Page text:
Anatomic double-bundle anterior cruciate ligament reconstruction using soft tissue interference screw fixation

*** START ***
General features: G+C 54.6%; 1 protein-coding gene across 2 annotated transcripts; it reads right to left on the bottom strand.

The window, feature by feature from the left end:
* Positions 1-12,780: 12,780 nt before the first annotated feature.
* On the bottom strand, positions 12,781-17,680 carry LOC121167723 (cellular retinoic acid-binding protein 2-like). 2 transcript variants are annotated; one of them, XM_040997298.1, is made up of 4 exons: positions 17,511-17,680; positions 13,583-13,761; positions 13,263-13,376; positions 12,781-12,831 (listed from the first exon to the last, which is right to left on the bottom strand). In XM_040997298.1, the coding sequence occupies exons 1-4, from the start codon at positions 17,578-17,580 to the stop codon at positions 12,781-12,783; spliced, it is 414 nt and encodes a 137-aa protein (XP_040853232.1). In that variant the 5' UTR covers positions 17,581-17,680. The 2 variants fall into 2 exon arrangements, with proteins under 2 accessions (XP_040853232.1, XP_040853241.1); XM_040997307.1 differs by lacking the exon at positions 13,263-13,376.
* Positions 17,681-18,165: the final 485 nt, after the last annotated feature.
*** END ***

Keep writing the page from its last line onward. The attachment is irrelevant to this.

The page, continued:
An anatomic double-bundle anterior cruciate ligament (ACL) reconstruction technique has been reported to have better or at least similar results than a single-bundle technique in many randomized controlled trials. However, most of these studies have used cortical fixation for the graft fixation, which may not be as anatomic as the aperture fixation. Already 15 years ago we started to perform a double-bundle ACL reconstruction with aperture fixation using bioabsorbable interference screws, and started a prospective, randomized study comparing this technique to a single-bundle technique for ACL reconstruction. The purpose of this review is to introduce the technique and results of the anatomic double-bundle ACL reconstruction with bioabsorbable interference screw fixation comparing to the single-bundle ACL reconstruction with interference screw fixation. According to our prospective, randomized trial, the anatomic double-bundle ACL reconstruction with bioabsorbable interference screw fixation resulted in significantly better clinical results than the single-bundle ACL reconstruction during the 10-year follow-up. At the beginning, rotational stability was better with the double-bundle technique, and during the years fewer graft failures leading to ACL revision surgery was found with the double-bundle procedure. The double-bundle ACL reconstruction is stronger and more durable than the single-bundle ACL reconstruction even at the 10-year follow-up. The bioabsorbable interference screws used for the graft fixation seem to absorb totally in 2 to 5 years, and are replaced by bone after they have absorbed. No adverse effects related to these screws were found during the 10-year follow-up.